This blog is written by Lee Gale Gruen to help Baby Boomers and seniors find joy, excitement, and satisfaction in their lives after retirement from a job, career, parenting, etc. Her public lectures on this subject are entitled, “Reinventing Yourself in Your Senior Years.” Her memoir, available on Amazon.com, is: Adventures with Dad: A Father and Daughter’s Journey Through a Senior Acting Class (Click here for website link: http://AdventuresWithDadTheBook.com)
NEWS: I will be interviewed on Blog Talk Radio “Giving Voice to Your Story,” with Dorit Sasson on Feb 5, 2015, 7:30am (PST), link: blogtalkradio.com
Now, on to my blog:
Have you ever had a bad day? I can almost guarantee the answer is, “yes.” I don’t think anyone can get through this life without having one. Well, last week I had a doozy. I set my alarm for 7:30am to allow plenty of time to get dressed, have breakfast, and drive carefully over a one-lane, winding, canyon road to pick up my friend for a writers’ club meeting.
She answered the door dressed in an old sweat suit. “It’s tomorrow, Lee Gale.” “What,” I responded without comprehension. After she repeated it a few more times knocking me out of my denial, I fished out my calendar book. Yup, she was right. I had arrived at her house a full twenty-four hours before our date.
I couldn’t believe it; I was really bummed out. I didn’t have to be at my first appointment of the day until 11:30am. I could have slept another few hours; I could have avoided a twelve-mile drive over a steep canyon road; I could have done a million other things with my life.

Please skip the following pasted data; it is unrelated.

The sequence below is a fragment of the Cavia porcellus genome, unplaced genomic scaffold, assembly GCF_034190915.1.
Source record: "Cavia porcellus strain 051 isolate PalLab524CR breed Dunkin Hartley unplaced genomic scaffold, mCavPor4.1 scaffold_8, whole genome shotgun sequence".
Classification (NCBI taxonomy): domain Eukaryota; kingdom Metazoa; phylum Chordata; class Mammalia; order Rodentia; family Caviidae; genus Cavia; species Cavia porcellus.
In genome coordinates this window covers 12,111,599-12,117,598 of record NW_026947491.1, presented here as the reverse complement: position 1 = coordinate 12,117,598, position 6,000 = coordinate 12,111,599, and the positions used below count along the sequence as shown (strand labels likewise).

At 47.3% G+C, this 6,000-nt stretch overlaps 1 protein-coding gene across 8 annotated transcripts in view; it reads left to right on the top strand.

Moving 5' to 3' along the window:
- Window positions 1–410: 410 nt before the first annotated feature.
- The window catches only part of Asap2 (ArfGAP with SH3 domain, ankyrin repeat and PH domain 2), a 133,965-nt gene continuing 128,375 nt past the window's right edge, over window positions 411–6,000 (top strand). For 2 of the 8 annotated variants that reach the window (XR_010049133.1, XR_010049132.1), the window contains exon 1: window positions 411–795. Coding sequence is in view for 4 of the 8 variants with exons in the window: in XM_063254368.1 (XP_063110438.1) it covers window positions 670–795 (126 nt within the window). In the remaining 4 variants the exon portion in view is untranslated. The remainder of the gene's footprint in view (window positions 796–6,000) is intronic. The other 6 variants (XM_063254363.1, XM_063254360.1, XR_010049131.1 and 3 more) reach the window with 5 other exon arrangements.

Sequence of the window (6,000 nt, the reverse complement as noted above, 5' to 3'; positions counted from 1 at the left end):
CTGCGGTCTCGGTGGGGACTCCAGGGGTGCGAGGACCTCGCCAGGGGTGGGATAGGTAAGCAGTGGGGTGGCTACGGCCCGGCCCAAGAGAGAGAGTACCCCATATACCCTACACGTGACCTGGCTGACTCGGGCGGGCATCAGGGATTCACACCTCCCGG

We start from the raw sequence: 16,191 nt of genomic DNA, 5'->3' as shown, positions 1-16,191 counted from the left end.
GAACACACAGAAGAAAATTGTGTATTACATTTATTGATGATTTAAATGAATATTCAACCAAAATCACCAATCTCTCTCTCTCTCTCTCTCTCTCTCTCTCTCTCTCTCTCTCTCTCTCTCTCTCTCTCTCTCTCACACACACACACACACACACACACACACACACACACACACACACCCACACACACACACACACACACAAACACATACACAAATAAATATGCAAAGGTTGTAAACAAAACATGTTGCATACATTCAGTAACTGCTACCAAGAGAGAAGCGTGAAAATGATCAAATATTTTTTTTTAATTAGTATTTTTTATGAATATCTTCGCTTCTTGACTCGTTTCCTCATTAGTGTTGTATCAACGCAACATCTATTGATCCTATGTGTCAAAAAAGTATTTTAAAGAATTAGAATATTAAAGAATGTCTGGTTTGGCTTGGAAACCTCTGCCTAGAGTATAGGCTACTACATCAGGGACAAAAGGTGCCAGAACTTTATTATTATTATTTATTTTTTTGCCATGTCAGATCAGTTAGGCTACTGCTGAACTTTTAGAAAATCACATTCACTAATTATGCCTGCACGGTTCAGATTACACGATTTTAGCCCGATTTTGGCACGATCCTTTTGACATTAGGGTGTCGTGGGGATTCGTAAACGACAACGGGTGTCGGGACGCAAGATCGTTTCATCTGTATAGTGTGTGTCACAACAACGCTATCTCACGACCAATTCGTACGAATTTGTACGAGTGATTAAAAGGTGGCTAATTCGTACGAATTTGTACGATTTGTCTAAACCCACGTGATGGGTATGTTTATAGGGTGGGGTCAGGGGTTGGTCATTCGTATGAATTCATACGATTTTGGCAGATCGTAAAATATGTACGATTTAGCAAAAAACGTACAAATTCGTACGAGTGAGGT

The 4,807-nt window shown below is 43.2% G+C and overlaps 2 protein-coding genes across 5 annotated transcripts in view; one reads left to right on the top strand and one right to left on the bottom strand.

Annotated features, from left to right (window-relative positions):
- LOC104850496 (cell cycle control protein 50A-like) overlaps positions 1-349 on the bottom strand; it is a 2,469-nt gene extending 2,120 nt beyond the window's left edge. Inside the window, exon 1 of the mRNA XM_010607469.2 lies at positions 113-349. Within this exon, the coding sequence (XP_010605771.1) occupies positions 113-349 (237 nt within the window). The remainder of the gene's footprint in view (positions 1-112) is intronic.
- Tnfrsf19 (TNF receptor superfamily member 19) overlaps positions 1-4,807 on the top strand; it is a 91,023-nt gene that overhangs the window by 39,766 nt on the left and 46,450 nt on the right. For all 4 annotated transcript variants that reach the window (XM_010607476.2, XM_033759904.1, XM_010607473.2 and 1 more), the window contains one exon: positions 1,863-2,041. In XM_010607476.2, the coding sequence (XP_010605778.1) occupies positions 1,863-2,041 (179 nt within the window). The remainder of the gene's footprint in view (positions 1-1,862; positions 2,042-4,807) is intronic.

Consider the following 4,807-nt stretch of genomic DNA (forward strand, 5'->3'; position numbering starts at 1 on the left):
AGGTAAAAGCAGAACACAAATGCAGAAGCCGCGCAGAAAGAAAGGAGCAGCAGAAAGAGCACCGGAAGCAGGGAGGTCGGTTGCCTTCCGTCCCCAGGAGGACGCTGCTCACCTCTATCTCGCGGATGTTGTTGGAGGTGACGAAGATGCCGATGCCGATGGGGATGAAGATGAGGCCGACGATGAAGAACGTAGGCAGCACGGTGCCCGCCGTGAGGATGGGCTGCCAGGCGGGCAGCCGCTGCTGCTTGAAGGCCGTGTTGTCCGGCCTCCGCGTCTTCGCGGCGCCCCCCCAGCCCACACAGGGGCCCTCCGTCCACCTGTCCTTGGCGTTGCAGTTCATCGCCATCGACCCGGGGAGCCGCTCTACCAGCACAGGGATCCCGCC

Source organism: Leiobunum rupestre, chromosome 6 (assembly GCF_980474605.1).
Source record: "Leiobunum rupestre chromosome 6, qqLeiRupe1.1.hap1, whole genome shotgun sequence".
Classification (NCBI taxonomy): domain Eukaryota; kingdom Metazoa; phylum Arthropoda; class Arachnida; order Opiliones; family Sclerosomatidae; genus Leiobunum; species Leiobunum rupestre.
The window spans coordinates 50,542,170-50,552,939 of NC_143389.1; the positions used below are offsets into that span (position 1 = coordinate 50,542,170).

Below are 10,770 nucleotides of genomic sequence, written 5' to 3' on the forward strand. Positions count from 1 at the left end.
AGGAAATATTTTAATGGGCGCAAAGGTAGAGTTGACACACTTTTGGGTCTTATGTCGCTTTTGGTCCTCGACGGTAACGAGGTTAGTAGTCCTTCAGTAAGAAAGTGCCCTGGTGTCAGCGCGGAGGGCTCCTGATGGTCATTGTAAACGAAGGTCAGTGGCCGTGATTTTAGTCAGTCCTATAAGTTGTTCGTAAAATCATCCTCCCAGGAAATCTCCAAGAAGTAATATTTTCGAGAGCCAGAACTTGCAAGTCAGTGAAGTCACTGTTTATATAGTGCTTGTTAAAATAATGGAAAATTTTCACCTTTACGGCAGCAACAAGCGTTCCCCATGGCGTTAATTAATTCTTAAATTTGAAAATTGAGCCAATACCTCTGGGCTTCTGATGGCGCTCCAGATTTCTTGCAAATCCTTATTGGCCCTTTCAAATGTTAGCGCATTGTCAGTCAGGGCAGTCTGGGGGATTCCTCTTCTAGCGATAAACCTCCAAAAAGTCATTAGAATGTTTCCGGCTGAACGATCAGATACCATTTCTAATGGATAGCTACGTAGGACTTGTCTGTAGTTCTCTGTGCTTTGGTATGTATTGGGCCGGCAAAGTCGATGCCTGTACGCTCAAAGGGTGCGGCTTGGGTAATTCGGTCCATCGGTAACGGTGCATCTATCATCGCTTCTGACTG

I did some shopping to kill the time and made my way back over that horrible canyon road, fighting a traffic snag which made me late. When I got to the restaurant for my real appointment that day, all the parking spaces in the lot were taken. I found one on the next block and had to pick my way with my sore toe through an unevenly paved alley. When I walked in to join the senior center “dining out” class as an invited guest of some friends, there were about thirty people seated at a very long table made from several placed railroad car fashion. My friends had been unable to save me a seat next to them.
I had been to the same restaurant once before, and I wasn’t too crazy about the food. Because this was a large group, the restaurant had set a fixed price menu costing almost twice what I paid previously. That would mean I’d have to sit at the far end from my friends and eat a mediocre, expensive meal with strangers.
Right at that moment I went on overload. I had to have a time-out from my so far bad day. I whispered in one friend’s ear that I was going to leave, and I did. I drove home and had lunch, some quiet time, and a rest.
That’s one of the few times in my life I’ve been able to do something like that. Of course, the circumstances allowed for it: I was alone with my own car, I was close to my house, I didn’t know anyone at the event except for a few people. Nevertheless, the lesson was that I assessed my needs and acted to meet them.
It made up for the fact that the week earlier I had done just the opposite at a social gathering and brooded over it for the next few days because I hadn’t been able to take care of myself. It’s so difficult to learn how to take care of ourselves, and so worth it.
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